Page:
The right way to view the pros and cons is to understand the basic mechanics of how a sailboat works, so you can decide what's appropriate for your situation.
The first thing to be aware of is that unless you only ever sail straight downwind, then sails don't work like parachutes, they work like airplane wings. The motion of the air over the shape of the sail generates a force which can be used to propel the boat. In addition to that force generated, the air generates two forces that must be resisted: the force of the wind trying to blow the sail over and heel or capsize the boat, and the force to push the boat sideways.
Resisting the sidways force is addressed in most boats with a hydrodynamic element called a keel, which shares the same name as the structural element of the boat, and includes weighted keels, centerboards, daggarboards, leeboards, and others. Leeboards are popular with sailing canoes, because they don't requite much if any special built provisions in the canoe, and they don't increase the draft of the boat.
Resisting the heeling force is usually handled by ballasting the boat, either lead in a fin keel, water ballast in trailerable weekender type sailboats, or the body mass of the crew on smaller boats. On many small racing sailboats, the crew of the boat hangs out off the edge of the windward side to balance the powerful force of the air on the sails. As canoes are not really meant to handle sideways loads and can easily tip, this makes an outrigger of some sort usually necessary.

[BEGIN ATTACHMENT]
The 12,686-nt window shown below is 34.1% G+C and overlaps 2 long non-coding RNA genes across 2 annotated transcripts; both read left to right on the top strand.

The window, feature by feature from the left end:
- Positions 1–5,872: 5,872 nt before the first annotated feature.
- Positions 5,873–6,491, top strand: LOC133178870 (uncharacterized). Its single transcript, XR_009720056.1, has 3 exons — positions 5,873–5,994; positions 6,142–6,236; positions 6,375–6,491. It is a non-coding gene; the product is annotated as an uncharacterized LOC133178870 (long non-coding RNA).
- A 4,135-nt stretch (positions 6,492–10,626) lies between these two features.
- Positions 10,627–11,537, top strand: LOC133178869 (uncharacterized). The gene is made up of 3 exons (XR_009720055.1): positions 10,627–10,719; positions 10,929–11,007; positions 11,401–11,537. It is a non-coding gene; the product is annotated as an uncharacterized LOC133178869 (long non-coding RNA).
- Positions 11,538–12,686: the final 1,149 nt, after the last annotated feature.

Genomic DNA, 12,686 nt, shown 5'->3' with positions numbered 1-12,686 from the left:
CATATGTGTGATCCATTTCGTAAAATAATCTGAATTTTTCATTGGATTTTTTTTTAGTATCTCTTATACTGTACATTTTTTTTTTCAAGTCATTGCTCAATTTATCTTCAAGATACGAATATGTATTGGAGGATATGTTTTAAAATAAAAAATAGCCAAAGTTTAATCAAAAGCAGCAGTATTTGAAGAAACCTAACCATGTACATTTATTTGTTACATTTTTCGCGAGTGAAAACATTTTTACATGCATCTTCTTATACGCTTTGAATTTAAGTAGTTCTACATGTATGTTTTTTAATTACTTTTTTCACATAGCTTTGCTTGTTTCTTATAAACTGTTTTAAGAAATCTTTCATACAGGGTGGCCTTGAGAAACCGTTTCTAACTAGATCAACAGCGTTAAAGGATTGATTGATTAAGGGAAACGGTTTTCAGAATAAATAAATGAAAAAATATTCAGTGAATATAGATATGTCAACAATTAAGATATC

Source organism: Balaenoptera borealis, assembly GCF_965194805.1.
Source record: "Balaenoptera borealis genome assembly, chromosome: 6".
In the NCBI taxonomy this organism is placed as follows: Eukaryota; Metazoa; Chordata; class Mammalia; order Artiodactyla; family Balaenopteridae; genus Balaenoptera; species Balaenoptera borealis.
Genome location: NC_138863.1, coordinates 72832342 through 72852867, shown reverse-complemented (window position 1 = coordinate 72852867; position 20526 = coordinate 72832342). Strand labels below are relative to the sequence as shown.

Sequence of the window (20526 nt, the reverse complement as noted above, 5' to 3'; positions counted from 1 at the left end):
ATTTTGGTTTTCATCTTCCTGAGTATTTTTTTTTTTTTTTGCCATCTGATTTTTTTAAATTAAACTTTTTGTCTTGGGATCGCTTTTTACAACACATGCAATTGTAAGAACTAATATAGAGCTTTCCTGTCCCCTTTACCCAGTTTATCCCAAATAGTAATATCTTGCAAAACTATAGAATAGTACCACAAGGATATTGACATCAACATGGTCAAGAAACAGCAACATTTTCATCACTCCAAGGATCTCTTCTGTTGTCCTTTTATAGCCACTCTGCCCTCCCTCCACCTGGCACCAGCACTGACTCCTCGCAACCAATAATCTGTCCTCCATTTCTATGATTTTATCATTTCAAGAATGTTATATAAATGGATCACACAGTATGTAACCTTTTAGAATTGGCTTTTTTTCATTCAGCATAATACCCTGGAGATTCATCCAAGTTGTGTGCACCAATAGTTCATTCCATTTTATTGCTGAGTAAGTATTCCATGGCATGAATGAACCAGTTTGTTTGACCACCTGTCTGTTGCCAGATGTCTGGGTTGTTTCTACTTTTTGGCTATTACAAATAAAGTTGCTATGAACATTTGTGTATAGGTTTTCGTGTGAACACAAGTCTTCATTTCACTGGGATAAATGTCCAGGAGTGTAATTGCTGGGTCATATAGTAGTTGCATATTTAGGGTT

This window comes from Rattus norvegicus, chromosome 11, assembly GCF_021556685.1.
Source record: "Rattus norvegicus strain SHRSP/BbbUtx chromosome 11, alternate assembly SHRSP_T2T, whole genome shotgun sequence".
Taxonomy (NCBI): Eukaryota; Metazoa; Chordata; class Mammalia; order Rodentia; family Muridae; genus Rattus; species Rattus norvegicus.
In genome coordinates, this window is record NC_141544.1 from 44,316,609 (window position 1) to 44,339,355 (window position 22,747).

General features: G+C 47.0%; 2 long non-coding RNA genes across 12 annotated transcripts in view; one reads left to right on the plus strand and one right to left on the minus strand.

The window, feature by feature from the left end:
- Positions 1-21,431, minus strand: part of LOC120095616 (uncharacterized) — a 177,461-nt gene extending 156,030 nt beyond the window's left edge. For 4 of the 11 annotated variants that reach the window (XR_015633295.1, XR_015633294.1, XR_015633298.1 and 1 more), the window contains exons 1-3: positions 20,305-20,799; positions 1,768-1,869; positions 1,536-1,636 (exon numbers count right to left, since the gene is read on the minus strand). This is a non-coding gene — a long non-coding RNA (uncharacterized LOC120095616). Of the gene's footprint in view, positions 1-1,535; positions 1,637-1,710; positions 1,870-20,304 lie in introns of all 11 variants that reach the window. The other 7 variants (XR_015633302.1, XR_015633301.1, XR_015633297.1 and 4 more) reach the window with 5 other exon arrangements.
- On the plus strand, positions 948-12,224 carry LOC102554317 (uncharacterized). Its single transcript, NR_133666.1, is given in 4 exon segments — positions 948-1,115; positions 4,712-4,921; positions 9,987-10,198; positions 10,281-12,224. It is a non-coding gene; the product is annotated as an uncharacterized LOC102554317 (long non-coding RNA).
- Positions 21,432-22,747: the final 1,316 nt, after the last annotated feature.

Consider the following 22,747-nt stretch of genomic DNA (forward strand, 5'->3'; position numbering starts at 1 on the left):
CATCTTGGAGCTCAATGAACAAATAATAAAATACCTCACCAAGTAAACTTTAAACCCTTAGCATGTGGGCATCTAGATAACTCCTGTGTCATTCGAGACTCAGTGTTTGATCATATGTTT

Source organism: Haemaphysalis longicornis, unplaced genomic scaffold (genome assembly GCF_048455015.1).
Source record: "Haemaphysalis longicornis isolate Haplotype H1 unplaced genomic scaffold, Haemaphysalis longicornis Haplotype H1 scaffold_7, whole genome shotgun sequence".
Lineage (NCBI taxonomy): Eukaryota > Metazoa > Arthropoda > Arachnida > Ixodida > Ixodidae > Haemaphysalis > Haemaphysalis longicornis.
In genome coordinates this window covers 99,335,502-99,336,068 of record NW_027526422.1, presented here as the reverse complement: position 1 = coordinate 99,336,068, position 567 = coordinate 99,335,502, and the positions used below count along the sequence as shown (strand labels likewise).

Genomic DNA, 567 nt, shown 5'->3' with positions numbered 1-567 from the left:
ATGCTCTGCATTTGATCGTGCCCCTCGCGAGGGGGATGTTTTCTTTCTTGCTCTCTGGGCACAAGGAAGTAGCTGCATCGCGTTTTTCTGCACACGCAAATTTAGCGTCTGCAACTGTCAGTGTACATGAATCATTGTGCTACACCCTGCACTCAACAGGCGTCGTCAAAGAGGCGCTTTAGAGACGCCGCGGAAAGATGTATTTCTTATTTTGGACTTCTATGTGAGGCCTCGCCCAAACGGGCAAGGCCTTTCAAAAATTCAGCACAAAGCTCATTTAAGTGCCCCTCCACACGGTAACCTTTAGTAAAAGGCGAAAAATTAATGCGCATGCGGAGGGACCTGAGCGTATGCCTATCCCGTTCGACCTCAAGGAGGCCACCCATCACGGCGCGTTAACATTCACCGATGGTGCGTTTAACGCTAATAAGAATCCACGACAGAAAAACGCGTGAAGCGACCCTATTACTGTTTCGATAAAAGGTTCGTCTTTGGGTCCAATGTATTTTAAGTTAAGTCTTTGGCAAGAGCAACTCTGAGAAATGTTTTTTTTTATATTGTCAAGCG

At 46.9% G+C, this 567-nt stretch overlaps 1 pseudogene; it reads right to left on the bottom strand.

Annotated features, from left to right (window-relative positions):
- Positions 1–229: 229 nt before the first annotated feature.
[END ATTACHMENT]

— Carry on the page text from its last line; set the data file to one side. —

Now, you could make an outrigger to address both those forces, by designing one with a shape to resist the lateral motion. This can work, and there are boats that have that, such as a Hobie 16 which has no daggerboards and instead has asymmetric hulls, but there are some trade-offs. The shape has a less than ideal cross section for buoyancy, so it will have greater drag than a 'plain' outrigger and a centerboard. Additionally, they will be much more difficult to turn than the alternative. The Hobie 16 example, turns very poorly compared to other sailboats. However, in the case of the Hobie 16, both of those trade-offs are worth it because the lack of centerboards means you can ride right up onto the beach without risking damage to your boat if you don't pull up the boards in time.
In this image of a racing Hobie 16, you can see the crew trapezed out to control the heel of the boat, and you can see the shape of the hull, it's nearly flat facing the water, to resist the sideways force of the wind. The other hull in the water is a mirror image of the starboard hull.
Ultimately, every element of boat design is a trade-off of some sort. As you make adjustments for better and better sailing performance, your result will start looking less and less like a canoe and more like a traditional sailing boat. Only you can decide where there right balance is.